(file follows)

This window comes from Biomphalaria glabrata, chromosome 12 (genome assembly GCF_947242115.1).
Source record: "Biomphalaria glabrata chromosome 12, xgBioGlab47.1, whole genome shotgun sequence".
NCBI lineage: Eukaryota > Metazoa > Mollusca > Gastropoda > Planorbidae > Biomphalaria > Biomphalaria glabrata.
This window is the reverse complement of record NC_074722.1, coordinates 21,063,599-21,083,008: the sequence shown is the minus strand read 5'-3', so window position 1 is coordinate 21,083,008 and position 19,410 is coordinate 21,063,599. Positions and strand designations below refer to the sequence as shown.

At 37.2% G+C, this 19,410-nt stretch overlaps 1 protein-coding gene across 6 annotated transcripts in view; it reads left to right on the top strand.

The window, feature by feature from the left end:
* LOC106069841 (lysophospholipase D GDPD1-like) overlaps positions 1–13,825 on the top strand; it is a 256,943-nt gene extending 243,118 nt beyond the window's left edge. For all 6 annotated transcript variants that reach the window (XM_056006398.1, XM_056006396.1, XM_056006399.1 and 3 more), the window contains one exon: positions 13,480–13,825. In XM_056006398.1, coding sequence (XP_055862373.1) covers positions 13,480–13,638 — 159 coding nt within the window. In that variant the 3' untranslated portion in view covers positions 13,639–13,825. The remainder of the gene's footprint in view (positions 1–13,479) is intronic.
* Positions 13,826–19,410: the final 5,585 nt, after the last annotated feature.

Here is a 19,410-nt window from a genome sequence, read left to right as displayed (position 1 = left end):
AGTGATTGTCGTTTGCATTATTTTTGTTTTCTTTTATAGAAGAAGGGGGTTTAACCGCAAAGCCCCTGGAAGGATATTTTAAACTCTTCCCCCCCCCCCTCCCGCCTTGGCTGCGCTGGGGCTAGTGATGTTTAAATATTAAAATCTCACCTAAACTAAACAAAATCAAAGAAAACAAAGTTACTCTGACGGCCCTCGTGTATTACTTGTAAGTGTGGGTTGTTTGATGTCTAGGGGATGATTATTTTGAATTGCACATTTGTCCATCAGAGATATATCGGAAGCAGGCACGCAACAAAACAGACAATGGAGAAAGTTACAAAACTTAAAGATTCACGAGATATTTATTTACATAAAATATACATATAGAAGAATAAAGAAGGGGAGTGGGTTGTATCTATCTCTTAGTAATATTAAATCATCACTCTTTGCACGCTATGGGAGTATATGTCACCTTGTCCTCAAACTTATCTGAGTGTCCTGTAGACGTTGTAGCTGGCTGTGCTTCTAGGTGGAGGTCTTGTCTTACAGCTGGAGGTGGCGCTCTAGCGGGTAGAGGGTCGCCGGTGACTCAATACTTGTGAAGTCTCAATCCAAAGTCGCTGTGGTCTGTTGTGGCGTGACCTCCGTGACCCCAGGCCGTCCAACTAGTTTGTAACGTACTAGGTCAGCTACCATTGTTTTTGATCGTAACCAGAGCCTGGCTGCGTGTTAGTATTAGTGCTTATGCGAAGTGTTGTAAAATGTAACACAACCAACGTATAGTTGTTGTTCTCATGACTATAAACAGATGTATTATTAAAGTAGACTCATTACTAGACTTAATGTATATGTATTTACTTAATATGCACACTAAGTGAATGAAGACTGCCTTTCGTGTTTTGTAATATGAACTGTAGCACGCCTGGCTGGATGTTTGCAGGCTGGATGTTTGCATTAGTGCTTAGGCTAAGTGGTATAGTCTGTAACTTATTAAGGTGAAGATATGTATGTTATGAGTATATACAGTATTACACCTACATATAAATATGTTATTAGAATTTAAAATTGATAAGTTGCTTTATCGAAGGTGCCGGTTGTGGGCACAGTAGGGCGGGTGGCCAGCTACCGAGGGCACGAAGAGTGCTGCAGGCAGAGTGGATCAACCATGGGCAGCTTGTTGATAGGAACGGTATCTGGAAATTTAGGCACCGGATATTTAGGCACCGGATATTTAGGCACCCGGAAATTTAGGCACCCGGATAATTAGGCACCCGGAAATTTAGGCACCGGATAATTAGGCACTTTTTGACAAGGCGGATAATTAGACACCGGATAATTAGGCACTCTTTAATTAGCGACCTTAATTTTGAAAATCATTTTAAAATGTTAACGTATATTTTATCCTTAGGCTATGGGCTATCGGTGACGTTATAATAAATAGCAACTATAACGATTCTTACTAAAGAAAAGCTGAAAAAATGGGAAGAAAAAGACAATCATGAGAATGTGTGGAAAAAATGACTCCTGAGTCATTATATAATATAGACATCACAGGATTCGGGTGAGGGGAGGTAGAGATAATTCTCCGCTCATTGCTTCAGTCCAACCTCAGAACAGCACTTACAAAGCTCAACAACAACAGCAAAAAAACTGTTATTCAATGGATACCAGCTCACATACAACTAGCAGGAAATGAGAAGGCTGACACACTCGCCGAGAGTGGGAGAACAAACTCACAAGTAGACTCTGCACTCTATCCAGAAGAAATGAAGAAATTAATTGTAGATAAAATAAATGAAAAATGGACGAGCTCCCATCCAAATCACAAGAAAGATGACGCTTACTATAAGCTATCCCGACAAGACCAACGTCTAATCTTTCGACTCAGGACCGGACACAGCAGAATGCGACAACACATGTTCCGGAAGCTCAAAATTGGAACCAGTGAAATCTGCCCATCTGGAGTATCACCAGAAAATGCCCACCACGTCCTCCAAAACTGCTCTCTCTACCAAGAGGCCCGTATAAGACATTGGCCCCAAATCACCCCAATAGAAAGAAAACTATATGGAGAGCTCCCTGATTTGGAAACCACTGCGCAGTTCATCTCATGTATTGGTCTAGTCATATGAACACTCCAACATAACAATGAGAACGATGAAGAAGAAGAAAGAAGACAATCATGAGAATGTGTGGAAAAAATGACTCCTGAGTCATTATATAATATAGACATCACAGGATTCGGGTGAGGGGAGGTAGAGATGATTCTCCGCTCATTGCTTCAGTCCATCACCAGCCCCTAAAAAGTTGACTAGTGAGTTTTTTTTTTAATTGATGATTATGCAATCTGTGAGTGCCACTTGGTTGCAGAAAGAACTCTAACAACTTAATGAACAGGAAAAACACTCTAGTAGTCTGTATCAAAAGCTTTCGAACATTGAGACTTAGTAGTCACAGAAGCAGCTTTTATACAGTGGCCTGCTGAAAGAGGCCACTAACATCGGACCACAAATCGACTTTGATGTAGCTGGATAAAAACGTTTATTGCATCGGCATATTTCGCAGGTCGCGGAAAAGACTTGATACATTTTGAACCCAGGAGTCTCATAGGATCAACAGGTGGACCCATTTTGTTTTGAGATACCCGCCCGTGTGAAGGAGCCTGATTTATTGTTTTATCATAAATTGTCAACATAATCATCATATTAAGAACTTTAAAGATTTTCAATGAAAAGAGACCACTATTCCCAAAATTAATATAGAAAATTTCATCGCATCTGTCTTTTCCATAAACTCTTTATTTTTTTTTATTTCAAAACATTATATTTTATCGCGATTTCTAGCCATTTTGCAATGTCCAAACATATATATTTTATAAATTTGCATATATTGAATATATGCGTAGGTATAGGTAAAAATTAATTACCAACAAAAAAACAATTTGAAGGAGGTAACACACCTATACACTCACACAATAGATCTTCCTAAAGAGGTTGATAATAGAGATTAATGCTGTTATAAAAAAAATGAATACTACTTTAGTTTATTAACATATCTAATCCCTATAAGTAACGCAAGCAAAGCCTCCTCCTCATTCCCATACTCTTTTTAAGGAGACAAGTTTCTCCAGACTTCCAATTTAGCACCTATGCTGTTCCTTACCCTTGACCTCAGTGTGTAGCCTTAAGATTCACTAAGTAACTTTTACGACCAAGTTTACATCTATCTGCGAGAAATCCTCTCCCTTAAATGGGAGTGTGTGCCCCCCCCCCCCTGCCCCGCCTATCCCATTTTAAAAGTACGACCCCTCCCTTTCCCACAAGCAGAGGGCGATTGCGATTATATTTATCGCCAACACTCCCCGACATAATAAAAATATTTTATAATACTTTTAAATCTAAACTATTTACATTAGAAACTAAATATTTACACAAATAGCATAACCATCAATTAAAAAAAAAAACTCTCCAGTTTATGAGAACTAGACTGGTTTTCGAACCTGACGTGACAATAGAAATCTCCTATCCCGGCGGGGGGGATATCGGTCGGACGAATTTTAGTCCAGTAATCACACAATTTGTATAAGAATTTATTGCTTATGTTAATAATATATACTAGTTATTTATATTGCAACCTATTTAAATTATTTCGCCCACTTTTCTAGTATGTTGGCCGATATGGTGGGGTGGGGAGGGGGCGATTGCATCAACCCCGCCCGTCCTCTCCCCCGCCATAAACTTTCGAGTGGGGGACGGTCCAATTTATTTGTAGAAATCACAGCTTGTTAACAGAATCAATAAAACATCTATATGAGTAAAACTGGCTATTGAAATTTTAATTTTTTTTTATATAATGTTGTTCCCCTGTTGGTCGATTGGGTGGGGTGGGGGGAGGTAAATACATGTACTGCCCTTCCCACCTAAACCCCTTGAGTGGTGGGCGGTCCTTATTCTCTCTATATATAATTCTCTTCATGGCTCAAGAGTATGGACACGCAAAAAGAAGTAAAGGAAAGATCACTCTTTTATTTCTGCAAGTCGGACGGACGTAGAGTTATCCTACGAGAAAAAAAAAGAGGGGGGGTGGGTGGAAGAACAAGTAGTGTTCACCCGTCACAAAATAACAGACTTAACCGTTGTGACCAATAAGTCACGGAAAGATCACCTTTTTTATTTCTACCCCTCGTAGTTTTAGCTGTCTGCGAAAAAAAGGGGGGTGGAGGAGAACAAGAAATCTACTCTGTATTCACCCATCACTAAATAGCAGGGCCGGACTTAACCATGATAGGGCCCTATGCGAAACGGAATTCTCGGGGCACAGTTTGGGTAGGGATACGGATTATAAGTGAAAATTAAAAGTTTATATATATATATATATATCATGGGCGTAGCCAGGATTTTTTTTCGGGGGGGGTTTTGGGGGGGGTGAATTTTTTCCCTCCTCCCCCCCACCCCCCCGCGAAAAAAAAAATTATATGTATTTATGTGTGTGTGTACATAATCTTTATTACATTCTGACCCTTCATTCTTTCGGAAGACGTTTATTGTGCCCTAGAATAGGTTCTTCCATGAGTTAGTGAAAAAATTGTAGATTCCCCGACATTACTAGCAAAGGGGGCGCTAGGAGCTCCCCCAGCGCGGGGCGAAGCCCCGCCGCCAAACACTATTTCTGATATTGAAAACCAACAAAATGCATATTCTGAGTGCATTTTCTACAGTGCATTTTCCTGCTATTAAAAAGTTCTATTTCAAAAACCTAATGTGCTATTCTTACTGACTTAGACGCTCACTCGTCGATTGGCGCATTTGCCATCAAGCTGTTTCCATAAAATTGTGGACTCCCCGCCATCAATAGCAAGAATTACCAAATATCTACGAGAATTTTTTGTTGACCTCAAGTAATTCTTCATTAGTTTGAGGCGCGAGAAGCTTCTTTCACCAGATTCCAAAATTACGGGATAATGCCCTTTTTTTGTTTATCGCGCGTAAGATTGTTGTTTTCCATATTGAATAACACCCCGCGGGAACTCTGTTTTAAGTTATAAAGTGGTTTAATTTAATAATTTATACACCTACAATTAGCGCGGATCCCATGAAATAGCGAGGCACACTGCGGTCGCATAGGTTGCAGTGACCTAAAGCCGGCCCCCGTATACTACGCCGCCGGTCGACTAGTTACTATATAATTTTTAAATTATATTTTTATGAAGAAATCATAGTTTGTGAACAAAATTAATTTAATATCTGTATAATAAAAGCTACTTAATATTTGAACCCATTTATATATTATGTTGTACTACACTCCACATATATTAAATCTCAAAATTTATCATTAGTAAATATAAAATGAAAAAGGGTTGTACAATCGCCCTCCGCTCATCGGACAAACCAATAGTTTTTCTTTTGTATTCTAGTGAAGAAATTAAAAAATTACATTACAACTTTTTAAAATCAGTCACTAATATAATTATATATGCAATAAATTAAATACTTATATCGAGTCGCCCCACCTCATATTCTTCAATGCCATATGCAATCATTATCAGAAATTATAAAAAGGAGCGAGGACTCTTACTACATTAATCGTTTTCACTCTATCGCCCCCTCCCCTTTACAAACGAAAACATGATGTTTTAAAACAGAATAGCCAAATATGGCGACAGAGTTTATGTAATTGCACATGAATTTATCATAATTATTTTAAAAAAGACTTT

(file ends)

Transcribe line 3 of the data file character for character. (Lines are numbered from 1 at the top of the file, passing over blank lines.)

NCBI lineage: Eukaryota > Metazoa > Mollusca > Gastropoda > Planorbidae > Biomphalaria > Biomphalaria glabrata.